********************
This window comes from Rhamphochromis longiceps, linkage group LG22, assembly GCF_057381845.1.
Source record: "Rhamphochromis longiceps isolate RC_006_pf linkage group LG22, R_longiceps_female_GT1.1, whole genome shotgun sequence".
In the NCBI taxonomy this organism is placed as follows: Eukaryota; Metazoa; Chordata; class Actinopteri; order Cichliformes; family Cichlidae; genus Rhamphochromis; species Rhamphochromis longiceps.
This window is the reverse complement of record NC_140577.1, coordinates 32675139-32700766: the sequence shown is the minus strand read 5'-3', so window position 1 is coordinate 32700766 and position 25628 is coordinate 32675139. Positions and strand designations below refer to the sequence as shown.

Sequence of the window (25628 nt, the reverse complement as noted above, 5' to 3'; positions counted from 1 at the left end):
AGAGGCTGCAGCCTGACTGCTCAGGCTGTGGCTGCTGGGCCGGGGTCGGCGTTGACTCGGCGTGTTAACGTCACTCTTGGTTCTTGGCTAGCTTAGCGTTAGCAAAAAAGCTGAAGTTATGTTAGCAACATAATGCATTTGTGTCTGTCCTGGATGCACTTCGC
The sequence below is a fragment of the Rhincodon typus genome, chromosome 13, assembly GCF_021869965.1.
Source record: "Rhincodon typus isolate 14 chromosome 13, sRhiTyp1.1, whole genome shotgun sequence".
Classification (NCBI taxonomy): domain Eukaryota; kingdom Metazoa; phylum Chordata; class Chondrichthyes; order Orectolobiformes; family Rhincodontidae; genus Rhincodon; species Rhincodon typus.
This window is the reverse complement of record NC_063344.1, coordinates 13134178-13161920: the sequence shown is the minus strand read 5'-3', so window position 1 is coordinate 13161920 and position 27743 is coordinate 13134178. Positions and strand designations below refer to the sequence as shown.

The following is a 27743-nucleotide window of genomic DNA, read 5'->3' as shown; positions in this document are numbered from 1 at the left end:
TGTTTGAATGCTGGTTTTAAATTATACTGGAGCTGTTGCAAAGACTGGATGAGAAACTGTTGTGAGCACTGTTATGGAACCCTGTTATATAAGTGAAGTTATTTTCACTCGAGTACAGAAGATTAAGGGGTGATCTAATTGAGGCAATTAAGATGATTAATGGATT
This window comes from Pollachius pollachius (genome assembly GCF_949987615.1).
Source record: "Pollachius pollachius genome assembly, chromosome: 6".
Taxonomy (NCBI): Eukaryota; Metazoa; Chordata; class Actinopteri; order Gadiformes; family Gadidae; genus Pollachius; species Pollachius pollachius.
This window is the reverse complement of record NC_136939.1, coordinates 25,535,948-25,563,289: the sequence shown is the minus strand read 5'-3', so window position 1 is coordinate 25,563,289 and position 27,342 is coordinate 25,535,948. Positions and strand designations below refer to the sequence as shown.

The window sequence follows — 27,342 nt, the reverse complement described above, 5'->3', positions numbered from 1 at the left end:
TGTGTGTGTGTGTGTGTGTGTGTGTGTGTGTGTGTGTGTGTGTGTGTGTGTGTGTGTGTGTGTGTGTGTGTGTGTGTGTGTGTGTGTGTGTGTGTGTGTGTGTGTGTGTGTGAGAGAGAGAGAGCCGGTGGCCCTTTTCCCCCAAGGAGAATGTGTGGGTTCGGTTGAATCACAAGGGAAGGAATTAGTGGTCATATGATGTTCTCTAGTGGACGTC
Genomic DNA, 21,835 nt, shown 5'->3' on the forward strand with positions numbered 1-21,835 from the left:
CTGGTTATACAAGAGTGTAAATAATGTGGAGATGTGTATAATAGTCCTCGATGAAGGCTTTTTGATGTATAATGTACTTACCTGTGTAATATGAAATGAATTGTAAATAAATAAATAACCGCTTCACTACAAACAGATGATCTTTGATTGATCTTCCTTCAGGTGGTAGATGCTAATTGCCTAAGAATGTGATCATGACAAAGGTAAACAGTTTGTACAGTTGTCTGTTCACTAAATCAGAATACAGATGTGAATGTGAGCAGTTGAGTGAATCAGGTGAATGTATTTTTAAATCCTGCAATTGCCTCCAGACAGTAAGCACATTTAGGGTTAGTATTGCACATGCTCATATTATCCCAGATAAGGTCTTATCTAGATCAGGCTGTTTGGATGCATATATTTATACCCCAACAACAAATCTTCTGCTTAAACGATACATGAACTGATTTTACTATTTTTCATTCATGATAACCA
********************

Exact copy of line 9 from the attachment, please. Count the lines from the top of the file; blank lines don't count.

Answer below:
Classification (NCBI taxonomy): domain Eukaryota; kingdom Metazoa; phylum Chordata; class Chondrichthyes; order Orectolobiformes; family Rhincodontidae; genus Rhincodon; species Rhincodon typus.